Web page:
Heirs Oil, ND Western to submit bids for Shell’s onshore divestment programme

Shell Plc is set to receive two final offers this week for its onshore oil and gas fields in Nigeria by some indigenous companies who are angling to acquire assets the company is set to divest.

Local firms Heirs Oil and Gas Ltd. and ND Western Ltd. are vying for Shell’s 30 percent stake in the joint venture, which operates assets in the Niger Delta and nearby offshore areas according to a Bloomberg report.

Bids are due on June 10, according to the people, who asked not to be identified because the information is private.

Shell’s stake was valued at $2.3 billion by energy consultant Wood Mackenzie Ltd. last year, assuming a long-term oil price of $50 per barrel. However, with Brent trading at around $121, the stake is likely worth much more.

Bloomberg said: “Shell, Heirs and ND Western declined to comment.”

Shell announced its intention last year to sell the stake, saying its long-term energy transition strategy was incompatible with Nigerian operations prone to spills and theft.

Read also: Elumelu’s Heirs Holding, ND Western target Shell’s $2.3bn oil assets in Niger Delta

Ben van Beurden, Chief Executive Officer, Shell Plc, told shareholders in May that a significant increase in sabotage in recent years had resulted in a state of near-lawlessness that the company couldn’t control.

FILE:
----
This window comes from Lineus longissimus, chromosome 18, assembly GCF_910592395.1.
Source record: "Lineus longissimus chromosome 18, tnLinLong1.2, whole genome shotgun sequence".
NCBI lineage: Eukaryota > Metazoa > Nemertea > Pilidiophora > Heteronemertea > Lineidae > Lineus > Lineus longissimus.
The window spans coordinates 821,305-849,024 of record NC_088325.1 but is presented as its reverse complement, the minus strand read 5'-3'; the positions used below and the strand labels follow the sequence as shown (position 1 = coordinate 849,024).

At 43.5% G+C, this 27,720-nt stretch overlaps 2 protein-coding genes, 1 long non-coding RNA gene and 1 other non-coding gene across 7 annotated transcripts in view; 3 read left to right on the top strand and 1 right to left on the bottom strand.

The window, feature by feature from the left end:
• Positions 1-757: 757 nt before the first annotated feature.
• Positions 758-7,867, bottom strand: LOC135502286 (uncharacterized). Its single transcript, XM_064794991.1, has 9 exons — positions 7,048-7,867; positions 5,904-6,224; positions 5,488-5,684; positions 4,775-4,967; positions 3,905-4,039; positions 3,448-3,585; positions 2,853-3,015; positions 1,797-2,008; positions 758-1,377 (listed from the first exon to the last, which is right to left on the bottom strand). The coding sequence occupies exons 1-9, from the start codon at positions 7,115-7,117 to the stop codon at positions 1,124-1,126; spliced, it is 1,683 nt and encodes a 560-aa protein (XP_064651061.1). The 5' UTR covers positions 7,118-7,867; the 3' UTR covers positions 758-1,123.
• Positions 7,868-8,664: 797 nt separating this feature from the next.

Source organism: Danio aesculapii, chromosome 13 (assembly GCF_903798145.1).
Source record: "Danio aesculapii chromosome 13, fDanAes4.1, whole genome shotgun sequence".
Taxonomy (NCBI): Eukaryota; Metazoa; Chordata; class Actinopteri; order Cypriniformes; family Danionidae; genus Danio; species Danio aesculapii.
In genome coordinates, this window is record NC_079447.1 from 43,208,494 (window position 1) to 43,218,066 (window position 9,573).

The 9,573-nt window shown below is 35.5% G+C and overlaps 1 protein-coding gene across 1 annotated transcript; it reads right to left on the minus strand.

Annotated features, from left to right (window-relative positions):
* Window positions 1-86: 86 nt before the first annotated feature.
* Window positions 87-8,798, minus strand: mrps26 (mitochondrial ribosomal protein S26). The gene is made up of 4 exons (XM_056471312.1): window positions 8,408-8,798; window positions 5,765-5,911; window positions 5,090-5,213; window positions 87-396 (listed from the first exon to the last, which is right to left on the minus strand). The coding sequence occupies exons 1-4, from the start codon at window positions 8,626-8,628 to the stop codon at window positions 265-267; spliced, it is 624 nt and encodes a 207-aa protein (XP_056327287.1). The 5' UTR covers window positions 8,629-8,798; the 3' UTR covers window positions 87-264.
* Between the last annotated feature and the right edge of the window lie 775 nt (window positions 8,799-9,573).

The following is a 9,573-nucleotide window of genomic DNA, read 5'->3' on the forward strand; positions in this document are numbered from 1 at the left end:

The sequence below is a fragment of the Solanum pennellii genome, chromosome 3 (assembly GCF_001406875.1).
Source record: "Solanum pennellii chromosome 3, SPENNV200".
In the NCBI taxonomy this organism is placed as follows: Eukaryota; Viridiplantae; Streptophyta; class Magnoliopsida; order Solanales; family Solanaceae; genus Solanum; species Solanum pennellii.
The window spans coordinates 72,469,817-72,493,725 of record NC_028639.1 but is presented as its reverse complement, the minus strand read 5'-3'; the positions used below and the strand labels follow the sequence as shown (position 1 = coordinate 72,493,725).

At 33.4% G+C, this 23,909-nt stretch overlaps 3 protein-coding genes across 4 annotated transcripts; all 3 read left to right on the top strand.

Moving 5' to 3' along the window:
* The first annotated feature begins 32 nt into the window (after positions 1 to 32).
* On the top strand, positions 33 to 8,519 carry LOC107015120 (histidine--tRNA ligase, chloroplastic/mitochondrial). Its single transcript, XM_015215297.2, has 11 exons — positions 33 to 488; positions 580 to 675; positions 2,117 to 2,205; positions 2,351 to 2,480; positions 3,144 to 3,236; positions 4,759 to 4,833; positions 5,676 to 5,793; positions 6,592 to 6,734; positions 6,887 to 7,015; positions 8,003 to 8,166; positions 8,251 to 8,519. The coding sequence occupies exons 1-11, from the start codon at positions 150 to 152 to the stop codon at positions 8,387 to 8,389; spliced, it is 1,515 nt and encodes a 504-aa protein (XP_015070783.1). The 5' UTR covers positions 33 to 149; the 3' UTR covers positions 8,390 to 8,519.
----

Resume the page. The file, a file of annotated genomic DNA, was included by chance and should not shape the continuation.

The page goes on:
“In the end, we have to concede that this is beyond what we can do,” he said.

Nigerian troubles

Two of the people said that potential future costs related to litigation and environmental liabilities would most likely affect the stake’s valuation.

Two other local firms, Seplat Energy Plc and Sahara Group Ltd., made nonbinding offers for Shell’s assets earlier this year, but the people said they were no longer in the running. Requests for comment were not returned by the companies.

While Shell retains its deepwater oil assets and significant liquefied natural gas presence, it is not the only energy behemoth abandoning Nigerian onshore and shallow water fields.

Exxon Mobil Corp. agreed in February to sell its shallow-water unit to Seplat for about $1.3 billion, and TotalEnergies SE of France wants to sell its 10 percent stake in the same joint venture that Shell is exiting.